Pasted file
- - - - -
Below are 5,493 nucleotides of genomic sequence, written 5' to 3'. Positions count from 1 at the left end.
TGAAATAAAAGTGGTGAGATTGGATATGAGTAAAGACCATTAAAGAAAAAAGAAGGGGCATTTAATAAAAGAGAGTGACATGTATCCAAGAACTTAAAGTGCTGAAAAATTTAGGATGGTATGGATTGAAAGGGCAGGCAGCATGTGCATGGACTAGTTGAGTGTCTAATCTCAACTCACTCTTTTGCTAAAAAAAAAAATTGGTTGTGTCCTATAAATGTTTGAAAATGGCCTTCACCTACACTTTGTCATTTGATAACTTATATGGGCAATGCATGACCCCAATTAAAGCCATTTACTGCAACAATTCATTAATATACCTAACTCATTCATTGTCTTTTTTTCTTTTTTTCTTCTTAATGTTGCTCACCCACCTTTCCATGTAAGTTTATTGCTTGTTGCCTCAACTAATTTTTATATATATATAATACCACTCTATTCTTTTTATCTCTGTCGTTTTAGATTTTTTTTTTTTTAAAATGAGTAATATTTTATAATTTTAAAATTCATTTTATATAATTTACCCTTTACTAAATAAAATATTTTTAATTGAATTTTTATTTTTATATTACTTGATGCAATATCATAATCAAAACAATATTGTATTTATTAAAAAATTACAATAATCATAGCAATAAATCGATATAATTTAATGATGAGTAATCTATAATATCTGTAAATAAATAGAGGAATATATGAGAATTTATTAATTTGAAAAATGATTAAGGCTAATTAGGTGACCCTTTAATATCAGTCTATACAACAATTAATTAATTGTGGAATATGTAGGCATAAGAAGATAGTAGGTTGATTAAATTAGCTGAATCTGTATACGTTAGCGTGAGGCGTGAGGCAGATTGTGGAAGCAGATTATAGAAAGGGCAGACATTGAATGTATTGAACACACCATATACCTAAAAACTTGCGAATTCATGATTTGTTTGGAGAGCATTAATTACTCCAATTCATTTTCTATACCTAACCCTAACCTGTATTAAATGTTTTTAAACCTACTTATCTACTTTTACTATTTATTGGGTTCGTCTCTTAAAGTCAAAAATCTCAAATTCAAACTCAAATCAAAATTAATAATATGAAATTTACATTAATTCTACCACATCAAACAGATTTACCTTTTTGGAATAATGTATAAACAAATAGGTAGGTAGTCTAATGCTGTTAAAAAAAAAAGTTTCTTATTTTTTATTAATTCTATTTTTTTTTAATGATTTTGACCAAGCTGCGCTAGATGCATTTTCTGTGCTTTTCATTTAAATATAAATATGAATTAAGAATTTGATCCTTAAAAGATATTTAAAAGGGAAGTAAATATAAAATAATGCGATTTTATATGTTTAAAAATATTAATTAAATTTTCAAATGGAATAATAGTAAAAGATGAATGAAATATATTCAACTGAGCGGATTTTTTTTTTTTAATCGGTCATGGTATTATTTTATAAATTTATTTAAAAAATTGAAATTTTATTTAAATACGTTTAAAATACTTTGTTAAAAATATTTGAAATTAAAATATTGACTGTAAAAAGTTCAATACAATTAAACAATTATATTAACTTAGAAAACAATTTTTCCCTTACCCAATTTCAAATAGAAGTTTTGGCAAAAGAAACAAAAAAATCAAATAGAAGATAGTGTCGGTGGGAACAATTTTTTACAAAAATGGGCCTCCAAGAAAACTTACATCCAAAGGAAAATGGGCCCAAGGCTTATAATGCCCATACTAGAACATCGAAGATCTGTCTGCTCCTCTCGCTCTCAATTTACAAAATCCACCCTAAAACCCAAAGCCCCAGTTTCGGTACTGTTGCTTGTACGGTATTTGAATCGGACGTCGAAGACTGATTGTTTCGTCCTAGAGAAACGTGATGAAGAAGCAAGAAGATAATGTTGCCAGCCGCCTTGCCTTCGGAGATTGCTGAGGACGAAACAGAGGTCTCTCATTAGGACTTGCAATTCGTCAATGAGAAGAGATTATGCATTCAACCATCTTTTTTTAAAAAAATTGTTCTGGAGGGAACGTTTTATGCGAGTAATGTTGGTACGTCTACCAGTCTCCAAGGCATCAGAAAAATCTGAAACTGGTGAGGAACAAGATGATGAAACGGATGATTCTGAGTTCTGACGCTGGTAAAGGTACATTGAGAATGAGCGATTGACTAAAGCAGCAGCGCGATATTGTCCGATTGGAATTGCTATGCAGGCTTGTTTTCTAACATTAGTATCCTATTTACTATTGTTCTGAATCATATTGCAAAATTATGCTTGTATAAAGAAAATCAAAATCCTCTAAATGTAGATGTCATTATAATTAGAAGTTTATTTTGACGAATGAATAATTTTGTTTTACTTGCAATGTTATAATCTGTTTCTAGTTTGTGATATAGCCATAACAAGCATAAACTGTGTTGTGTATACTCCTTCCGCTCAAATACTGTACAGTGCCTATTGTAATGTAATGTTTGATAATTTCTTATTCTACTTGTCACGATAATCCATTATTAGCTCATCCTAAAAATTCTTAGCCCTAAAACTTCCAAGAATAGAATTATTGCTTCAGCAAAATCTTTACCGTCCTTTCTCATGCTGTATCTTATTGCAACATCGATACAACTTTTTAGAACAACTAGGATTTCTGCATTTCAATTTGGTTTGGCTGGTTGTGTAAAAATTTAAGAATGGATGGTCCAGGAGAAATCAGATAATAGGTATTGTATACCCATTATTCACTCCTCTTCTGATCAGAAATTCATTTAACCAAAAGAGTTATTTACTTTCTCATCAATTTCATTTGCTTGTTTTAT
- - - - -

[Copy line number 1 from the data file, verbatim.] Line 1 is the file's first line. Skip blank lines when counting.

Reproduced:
Below are 5,493 nucleotides of genomic sequence, written 5' to 3'. Positions count from 1 at the left end.